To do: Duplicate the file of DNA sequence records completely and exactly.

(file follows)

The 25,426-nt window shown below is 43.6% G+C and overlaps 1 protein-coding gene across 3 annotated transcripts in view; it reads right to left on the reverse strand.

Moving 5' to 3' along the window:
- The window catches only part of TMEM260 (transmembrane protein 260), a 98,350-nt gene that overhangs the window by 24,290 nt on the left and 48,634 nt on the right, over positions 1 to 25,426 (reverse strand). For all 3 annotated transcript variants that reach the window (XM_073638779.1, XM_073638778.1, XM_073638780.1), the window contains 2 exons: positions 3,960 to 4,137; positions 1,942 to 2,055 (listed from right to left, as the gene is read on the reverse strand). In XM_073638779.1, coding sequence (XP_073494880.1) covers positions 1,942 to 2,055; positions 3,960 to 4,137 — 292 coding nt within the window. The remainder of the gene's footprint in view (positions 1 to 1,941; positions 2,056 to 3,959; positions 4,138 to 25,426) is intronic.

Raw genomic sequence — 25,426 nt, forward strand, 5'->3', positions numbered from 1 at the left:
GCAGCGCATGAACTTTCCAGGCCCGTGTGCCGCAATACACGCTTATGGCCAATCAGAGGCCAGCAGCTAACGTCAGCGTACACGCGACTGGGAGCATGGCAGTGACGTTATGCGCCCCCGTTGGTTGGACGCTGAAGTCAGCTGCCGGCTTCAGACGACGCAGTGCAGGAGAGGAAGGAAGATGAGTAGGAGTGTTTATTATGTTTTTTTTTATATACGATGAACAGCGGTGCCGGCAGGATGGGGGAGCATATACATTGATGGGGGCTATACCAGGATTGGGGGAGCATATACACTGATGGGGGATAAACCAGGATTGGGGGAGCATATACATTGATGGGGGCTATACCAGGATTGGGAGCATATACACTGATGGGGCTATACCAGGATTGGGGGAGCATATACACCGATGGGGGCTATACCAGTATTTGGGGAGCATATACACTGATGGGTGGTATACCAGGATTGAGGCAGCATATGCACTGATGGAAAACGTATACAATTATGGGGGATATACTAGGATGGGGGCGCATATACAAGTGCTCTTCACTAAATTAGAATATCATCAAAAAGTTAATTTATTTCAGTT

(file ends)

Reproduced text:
The 25,426-nt window shown below is 43.6% G+C and overlaps 1 protein-coding gene across 3 annotated transcripts in view; it reads right to left on the reverse strand.

Moving 5' to 3' along the window:
- The window catches only part of TMEM260 (transmembrane protein 260), a 98,350-nt gene that overhangs the window by 24,290 nt on the left and 48,634 nt on the right, over positions 1 to 25,426 (reverse strand). For all 3 annotated transcript variants that reach the window (XM_073638779.1, XM_073638778.1, XM_073638780.1), the window contains 2 exons: positions 3,960 to 4,137; positions 1,942 to 2,055 (listed from right to left, as the gene is read on the reverse strand). In XM_073638779.1, coding sequence (XP_073494880.1) covers positions 1,942 to 2,055; positions 3,960 to 4,137 — 292 coding nt within the window. The remainder of the gene's footprint in view (positions 1 to 1,941; positions 2,056 to 3,959; positions 4,138 to 25,426) is intronic.

Raw genomic sequence — 25,426 nt, forward strand, 5'->3', positions numbered from 1 at the left:
GCAGCGCATGAACTTTCCAGGCCCGTGTGCCGCAATACACGCTTATGGCCAATCAGAGGCCAGCAGCTAACGTCAGCGTACACGCGACTGGGAGCATGGCAGTGACGTTATGCGCCCCCGTTGGTTGGACGCTGAAGTCAGCTGCCGGCTTCAGACGACGCAGTGCAGGAGAGGAAGGAAGATGAGTAGGAGTGTTTATTATGTTTTTTTTTATATACGATGAACAGCGGTGCCGGCAGGATGGGGGAGCATATACATTGATGGGGGCTATACCAGGATTGGGGGAGCATATACACTGATGGGGGATAAACCAGGATTGGGGGAGCATATACATTGATGGGGGCTATACCAGGATTGGGAGCATATACACTGATGGGGCTATACCAGGATTGGGGGAGCATATACACCGATGGGGGCTATACCAGTATTTGGGGAGCATATACACTGATGGGTGGTATACCAGGATTGAGGCAGCATATGCACTGATGGAAAACGTATACAATTATGGGGGATATACTAGGATGGGGGCGCATATACAAGTGCTCTTCACTAAATTAGAATATCATCAAAAAGTTAATTTATTTCAGTT